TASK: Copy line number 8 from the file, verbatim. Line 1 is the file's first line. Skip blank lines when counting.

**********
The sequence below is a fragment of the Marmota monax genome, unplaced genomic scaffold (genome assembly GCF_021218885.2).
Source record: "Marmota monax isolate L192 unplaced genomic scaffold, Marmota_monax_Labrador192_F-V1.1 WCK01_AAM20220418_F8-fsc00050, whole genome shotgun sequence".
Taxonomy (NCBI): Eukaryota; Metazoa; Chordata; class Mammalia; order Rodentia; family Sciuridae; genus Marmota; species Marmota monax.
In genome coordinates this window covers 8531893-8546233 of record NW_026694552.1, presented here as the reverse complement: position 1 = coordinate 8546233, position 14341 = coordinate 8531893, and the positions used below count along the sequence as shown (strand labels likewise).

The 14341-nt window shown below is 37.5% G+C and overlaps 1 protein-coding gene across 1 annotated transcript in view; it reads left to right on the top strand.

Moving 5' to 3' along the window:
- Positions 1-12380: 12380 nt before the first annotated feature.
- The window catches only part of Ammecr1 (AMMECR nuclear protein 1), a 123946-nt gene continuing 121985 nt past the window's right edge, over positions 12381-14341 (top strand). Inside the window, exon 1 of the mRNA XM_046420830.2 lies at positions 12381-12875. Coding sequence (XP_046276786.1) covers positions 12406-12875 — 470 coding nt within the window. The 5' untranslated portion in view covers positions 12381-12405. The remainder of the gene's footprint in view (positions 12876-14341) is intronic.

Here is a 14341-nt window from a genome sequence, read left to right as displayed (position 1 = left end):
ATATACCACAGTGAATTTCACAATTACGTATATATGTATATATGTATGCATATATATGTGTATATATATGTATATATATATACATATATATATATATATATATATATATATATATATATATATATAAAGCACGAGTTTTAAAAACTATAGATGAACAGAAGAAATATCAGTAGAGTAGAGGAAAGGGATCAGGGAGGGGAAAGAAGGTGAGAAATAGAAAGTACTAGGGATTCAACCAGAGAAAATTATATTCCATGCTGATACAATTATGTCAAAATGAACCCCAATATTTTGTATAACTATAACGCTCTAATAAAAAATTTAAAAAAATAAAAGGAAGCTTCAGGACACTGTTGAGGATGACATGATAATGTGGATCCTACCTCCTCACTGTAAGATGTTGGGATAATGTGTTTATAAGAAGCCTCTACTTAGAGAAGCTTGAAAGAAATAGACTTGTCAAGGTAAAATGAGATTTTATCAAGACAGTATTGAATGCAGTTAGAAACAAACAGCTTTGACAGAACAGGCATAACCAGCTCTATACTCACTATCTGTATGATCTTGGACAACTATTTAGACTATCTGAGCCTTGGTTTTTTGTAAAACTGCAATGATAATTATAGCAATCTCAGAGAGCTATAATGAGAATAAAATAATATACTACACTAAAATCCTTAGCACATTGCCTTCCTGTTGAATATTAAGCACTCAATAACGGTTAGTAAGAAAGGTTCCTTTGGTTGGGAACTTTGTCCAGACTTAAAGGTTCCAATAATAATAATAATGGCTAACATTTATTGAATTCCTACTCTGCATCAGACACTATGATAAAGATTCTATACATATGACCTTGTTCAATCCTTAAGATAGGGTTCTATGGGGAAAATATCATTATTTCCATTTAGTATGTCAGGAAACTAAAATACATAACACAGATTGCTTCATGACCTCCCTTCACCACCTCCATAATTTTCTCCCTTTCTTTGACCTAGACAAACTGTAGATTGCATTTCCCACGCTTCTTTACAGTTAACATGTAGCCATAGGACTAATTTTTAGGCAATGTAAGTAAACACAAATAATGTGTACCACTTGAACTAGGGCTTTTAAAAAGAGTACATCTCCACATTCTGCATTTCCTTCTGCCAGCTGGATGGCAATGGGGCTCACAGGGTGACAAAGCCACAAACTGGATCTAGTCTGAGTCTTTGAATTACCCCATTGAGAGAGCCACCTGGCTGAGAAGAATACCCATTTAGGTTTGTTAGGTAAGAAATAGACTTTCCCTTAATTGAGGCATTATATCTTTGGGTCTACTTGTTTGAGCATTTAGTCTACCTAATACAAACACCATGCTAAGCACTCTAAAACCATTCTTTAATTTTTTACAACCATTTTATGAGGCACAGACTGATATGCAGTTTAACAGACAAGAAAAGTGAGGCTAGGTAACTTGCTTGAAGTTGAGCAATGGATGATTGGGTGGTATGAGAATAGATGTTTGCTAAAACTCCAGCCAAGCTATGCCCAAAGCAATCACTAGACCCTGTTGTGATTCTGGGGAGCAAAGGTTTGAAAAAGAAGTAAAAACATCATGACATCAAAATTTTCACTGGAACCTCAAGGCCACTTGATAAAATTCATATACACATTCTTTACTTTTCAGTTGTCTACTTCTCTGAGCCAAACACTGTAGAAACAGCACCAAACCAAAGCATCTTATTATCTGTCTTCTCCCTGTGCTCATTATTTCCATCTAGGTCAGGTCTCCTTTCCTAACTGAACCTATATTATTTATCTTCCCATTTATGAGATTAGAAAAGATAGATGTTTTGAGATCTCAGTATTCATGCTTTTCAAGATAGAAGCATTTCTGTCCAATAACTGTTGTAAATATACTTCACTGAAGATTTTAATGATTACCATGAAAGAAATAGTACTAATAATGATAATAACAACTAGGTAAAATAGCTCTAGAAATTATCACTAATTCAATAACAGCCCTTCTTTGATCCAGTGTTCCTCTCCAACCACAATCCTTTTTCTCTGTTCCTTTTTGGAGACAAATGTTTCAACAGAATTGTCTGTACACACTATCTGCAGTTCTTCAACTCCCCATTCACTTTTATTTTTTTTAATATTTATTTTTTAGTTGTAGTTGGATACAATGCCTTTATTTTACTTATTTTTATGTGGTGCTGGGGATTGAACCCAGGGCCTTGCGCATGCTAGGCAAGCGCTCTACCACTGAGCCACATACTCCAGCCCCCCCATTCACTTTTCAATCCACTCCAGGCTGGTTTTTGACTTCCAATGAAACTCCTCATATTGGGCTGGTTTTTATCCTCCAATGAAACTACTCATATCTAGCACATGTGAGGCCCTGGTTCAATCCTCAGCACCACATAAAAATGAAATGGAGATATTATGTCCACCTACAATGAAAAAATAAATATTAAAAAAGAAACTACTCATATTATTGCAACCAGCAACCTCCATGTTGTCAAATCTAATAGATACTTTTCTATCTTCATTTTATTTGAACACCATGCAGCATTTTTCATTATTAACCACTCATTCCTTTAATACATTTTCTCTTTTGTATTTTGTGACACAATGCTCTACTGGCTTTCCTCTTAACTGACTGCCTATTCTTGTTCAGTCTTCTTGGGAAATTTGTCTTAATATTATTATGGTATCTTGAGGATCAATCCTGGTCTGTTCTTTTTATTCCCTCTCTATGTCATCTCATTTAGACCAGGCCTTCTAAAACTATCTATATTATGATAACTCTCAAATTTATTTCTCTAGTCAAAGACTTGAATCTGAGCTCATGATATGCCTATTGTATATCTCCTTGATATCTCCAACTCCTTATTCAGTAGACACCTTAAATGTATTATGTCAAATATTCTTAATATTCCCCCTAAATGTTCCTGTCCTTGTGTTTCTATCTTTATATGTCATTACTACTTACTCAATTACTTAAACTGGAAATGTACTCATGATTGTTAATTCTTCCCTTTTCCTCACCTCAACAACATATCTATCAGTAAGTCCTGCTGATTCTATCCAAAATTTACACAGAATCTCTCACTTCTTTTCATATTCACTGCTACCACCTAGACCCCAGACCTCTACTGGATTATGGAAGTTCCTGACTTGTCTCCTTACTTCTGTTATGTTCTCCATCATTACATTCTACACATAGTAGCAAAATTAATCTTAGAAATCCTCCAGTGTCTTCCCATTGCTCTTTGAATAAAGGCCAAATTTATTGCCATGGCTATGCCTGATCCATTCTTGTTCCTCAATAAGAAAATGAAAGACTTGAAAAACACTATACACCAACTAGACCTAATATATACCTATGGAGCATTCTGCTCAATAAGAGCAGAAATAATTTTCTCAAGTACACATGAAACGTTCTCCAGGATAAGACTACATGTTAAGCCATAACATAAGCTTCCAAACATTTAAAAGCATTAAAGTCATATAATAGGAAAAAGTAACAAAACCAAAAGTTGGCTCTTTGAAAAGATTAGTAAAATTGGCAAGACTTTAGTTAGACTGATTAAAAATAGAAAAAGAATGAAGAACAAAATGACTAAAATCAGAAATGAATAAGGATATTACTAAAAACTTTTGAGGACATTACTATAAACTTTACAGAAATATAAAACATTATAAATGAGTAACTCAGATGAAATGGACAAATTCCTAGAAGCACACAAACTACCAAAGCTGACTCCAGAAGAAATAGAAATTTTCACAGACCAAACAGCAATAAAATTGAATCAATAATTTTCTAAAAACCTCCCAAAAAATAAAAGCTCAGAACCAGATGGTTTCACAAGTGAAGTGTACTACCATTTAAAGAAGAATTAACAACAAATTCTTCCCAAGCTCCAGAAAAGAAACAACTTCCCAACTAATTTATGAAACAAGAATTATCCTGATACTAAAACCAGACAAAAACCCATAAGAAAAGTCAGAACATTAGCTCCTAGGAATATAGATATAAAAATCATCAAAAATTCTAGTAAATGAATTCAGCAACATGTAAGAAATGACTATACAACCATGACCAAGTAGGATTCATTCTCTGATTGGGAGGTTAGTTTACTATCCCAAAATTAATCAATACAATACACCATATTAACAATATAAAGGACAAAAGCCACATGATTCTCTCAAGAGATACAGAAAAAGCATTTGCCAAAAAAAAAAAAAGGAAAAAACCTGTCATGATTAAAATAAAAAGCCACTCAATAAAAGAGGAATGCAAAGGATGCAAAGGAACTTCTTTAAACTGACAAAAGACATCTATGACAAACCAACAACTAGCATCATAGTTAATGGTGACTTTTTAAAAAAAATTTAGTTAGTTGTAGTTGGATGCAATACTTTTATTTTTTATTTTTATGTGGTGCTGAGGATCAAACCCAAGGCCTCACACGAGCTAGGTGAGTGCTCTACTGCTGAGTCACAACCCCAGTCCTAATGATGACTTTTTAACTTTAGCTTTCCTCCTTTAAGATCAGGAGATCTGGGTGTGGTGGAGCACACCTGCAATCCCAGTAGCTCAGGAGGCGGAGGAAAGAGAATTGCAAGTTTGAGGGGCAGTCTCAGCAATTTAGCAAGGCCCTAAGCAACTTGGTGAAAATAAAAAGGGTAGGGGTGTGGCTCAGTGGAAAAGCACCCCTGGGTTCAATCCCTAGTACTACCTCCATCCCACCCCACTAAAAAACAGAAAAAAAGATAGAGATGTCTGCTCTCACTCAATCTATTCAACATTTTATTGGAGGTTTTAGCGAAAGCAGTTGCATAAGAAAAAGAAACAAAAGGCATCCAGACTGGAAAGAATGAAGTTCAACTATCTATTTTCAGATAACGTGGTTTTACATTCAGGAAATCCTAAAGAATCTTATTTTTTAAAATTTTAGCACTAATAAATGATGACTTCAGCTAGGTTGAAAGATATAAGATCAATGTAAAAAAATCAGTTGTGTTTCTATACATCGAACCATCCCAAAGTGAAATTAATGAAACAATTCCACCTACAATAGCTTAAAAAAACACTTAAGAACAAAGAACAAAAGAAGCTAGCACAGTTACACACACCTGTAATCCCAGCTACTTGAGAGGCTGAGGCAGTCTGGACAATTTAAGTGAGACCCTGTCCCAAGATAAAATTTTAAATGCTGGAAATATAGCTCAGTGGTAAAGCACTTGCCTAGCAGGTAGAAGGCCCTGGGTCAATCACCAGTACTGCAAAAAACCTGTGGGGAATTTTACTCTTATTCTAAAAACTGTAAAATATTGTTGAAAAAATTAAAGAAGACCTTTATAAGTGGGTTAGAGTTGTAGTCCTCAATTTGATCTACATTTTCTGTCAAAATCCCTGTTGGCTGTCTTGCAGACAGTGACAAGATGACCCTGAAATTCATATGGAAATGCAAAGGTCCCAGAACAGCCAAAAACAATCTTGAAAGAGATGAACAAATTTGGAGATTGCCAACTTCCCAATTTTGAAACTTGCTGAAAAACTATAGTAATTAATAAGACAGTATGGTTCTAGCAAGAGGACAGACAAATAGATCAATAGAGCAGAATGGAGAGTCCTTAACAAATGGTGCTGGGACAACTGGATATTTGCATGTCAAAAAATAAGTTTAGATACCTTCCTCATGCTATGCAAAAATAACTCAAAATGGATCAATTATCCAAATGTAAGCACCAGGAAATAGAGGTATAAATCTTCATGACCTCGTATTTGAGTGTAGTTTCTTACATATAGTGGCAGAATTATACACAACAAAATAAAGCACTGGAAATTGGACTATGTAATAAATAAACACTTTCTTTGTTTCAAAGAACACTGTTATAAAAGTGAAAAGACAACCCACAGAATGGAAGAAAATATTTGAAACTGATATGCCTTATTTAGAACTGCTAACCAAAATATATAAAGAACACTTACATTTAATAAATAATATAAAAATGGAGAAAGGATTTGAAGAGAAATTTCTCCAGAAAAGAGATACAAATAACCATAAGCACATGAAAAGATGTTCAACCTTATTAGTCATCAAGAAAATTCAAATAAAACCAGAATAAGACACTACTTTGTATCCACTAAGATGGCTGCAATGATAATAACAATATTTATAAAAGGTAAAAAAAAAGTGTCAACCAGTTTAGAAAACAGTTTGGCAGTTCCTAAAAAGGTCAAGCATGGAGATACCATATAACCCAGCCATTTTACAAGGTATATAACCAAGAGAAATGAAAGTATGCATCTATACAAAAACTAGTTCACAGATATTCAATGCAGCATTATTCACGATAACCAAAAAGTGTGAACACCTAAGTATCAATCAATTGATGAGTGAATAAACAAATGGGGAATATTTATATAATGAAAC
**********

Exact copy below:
- The window catches only part of Ammecr1 (AMMECR nuclear protein 1), a 123946-nt gene continuing 121985 nt past the window's right edge, over positions 12381-14341 (top strand). Inside the window, exon 1 of the mRNA XM_046420830.2 lies at positions 12381-12875. Coding sequence (XP_046276786.1) covers positions 12406-12875 — 470 coding nt within the window. The 5' untranslated portion in view covers positions 12381-12405. The remainder of the gene's footprint in view (positions 12876-14341) is intronic.